What could only be the council chamber was a large rectangular shape. The ceiling was at least twenty feet high. Huge stone pillars lined the walls around the room stretching from ceiling to floor. The stone walls had intricate designs carved in them as well as the pillars. It had to be the best sculpting work he had ever seen. A long thick wooden table stretched the length of the room almost twenty yards. The table looked to be carved by the same hands that had done the stone walls. It was simply beautiful. At the back of the room was an elevated platform, seven stone steps led up to a massive marble chair, a throne. The arms were carved to look like legs of a beast, a lion, he discovered, when he looked to the backrest. It was carved into a huge head of a lion. It was quite impressive. One who sat in the seat would have the appearance of sitting in the cradle of the mighty beast. The king’s chambers were generally close to the council room.

There was the slightest noise that came from the hallway outside. Adrian slipped over to the back corner of the room, melding into the shadows. He waited, mentally scolding himself for letting the beauty and craftsmanship of the room capture his attention so. He heard no other sounds coming from the hall but he needed to check and make sure. He moved to the doorway and slid across checking each end of the hall as much as he could see. There was no one, unless they were standing flat against the inside wall where he wouldn’t have been able to see them. The only way to check was to enter the hall. He certainly wasn’t going to simply stick his head out there for a look. No, that was a good way to get one’s head lopped off. He calmed himself and with a vipers speed he leapt out into the hallway landing on his hands and rolling to a crouch against the far wall. The movement was executed perfectly. Not the faintest sound could be heard. After a quick glance confirming there was no one in the hall he slipped back into the room.

 

His stomach lurched. Icy prickles ran all over his skin. He thought he was seeing things at first. A man was sitting on the throne that he had just been admiring and was staring at him with not even the slightest bit of concern. His first instinct was to turn and run but something told him that he would not survive that venture, by the look on the man’s face. He sat in the large chair with a look of complete calm. It was just as he had envisioned it. The man looked to be sitting in the cradle of a mighty lion. And by his casual appearance it was as if he actually thought the lion would protect him. But the assassin did not fall for the appearance. He quickly appraised the man’s skill by his outfit. He wore no armor and carried no weapons except for two ornately jeweled gauntlets that protected him from fingertip to elbow. The backs of his hands were covered with a thick steel slab that stretched from his wrist just past the knuckles. It was secured by a leather strap that wrapped around the hand and jointed at the wrist. At the end of the steel plate above the knuckles rose three short, thick, squared spikes. And three larger squared spikes ran up the middle of each forearm plate. The brightly polished steel was rimmed with fine gold. There were small intricate designs etched into the gauntlets and filled with gold. The assassin marveled at the fine craftsmanship. He had seen lesser ones selling in markets for a small fortune.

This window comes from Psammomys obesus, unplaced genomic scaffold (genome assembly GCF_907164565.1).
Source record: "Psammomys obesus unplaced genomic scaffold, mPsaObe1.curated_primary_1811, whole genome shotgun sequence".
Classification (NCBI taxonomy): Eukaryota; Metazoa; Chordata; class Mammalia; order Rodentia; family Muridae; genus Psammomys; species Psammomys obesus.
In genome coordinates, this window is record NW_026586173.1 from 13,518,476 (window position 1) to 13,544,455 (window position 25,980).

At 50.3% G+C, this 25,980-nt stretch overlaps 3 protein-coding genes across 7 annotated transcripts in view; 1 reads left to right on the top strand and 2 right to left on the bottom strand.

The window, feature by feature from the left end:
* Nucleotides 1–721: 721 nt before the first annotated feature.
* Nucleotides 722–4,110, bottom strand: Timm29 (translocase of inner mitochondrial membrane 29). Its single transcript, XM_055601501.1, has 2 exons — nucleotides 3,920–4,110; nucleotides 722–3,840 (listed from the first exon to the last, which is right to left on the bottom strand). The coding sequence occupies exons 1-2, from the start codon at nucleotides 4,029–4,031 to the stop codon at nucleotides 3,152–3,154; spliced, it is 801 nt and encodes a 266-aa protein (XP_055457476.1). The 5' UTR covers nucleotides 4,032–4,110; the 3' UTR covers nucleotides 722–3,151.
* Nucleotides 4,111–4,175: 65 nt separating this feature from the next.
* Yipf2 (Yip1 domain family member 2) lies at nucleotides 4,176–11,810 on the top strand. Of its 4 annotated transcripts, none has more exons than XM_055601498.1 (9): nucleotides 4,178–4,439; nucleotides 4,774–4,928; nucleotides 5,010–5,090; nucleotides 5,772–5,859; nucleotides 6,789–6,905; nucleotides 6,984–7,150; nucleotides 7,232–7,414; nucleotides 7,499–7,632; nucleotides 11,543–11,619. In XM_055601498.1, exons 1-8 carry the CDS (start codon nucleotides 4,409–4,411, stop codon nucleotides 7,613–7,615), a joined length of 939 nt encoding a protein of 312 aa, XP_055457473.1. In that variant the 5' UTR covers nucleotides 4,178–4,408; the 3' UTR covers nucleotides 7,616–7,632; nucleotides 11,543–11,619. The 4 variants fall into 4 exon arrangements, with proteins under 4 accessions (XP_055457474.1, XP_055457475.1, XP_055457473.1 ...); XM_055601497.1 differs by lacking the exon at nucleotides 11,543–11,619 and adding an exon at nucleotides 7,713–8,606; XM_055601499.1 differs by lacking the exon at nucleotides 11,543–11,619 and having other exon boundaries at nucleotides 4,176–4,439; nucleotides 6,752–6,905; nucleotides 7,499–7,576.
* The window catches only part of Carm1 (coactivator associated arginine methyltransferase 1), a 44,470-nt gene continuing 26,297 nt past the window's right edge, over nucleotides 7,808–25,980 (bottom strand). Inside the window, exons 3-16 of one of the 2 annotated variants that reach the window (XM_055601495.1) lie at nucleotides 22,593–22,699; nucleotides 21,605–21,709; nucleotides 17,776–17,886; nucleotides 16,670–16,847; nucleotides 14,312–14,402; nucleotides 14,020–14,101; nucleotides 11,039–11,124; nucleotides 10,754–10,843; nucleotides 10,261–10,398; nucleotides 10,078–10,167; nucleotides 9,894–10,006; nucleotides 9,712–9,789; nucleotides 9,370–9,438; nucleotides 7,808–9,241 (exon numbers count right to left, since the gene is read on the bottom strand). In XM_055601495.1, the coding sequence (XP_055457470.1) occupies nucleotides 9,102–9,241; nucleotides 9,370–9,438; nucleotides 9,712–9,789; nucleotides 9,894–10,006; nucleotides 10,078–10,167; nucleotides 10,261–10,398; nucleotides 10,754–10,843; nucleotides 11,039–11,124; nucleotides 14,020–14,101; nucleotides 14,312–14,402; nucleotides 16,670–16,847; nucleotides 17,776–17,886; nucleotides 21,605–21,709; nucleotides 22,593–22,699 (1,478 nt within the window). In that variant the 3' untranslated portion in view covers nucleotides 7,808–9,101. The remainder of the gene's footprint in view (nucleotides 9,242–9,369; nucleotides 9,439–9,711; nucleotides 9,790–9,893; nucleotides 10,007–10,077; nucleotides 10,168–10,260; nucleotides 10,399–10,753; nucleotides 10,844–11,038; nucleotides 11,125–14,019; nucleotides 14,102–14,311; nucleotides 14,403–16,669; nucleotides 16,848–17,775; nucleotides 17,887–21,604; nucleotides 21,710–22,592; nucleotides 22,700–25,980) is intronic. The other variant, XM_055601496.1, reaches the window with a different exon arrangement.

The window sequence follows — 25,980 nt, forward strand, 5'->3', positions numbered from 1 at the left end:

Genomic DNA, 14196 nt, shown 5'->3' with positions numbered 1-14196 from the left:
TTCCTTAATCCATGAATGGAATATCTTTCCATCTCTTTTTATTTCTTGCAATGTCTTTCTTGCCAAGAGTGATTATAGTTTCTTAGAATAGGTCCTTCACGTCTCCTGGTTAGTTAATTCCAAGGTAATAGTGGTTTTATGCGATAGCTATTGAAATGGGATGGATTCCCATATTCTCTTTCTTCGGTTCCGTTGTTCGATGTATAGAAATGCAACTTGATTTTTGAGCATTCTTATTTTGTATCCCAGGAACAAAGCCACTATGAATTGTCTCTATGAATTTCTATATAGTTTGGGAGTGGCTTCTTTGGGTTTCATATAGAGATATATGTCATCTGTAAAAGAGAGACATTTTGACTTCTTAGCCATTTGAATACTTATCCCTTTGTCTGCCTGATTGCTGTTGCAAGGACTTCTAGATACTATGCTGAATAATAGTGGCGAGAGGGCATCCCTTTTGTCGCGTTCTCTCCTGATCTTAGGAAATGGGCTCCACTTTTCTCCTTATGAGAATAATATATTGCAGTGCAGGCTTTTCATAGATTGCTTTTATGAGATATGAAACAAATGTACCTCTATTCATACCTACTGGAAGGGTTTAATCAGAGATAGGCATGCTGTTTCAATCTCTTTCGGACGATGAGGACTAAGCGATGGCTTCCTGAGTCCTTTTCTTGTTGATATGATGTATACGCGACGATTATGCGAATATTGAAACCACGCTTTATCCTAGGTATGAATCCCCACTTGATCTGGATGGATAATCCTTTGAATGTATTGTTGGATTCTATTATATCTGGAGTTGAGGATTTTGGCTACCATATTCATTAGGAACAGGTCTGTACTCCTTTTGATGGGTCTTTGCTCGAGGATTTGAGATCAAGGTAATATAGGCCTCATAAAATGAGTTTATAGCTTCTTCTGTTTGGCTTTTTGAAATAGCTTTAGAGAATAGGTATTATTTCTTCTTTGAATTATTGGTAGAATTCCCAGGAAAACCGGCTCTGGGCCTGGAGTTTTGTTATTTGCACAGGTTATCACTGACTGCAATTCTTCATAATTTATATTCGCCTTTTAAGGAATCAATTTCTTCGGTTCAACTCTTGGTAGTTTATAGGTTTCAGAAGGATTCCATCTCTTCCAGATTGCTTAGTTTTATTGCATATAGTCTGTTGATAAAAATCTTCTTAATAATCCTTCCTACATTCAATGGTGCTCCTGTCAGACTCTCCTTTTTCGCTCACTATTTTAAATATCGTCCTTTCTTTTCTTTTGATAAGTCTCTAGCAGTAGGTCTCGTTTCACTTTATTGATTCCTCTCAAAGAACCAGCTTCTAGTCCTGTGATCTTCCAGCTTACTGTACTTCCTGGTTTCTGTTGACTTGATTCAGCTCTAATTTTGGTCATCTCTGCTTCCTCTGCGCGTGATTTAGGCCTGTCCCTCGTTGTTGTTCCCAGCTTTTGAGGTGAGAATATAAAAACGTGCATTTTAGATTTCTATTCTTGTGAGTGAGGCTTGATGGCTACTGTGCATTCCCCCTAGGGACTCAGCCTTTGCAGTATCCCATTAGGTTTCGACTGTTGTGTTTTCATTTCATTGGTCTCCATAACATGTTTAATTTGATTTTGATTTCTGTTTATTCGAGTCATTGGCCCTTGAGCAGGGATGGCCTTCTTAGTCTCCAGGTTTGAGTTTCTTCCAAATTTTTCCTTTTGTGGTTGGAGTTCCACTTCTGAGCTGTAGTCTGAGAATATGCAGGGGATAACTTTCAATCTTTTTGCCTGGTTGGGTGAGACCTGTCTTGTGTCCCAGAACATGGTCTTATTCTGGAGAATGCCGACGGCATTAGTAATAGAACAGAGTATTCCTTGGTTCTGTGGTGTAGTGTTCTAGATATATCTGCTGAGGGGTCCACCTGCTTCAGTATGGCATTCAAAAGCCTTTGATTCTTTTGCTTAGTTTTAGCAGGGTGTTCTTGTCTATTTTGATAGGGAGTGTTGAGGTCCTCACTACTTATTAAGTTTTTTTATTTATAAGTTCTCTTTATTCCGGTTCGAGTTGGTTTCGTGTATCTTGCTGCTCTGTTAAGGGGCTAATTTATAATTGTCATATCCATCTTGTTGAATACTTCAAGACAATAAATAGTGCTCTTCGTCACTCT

The man wore robes that were cut from what must have been an extremely expensive cloth. But the assassin took note in the design of the outfit. It was obvious that this man used his entire body as a weapon. His tunic was sleeveless so as not to impair his arms. His leggings were loose fitting and tucked in, below the knee, to thin leather boots that were wrapped tightly in cloth from ankle to knee. He was as tall as the assassin but his frame looked to be chiseled from stone.

Just the fact that he wore no armor told the assassin that this one was not to be taken lightly. He had heard of men like this before, men that trained their entire lives, making their bodies into lethal weapons. He allowed himself to grin. If this fool thought he was a match for an assassin he was making a grave mistake. Assassins were trained to take a life with deadly proficiency. His body was a lethal weapon as well. He had been trained from a young age in nothing other than the art of killing.

He started walking toward the man in the chair slowly, taking the path around the table to the right so as to set up his left hand for a throw. He had a small throwing knife inside his left handed black leather gauntlet, and with a small unnoticeable twitch of his wrist, he could drop it into his waiting hand and in a blink, launch it at a target with pinpoint accuracy.

“So I suppose that any moment now a dozen men will come running in here and cut me into pieces?” asked Adrian as he moved ever closer.

The man continued to stare, remaining in his casual posture on the seat. He raised his hands out to his sides. The corded muscles in his arms rippled with the gesture.

“No men will come. It is just you and I assassin. But fear not, my name is Solomon and I am the one you have come to kill.”

Adrian slowed a bit. This man can’t be such a fool. He thought that any second, soldiers would come rushing in and cut him down. How else could he be so calm, so confident? “So you are the King?” He kept his eyes on the strange man as he stepped closer. The rest of his senses reaching out in all directions searching for any other threat.

“We have no King,” said Solomon, “but as I said, I am the one you seek.”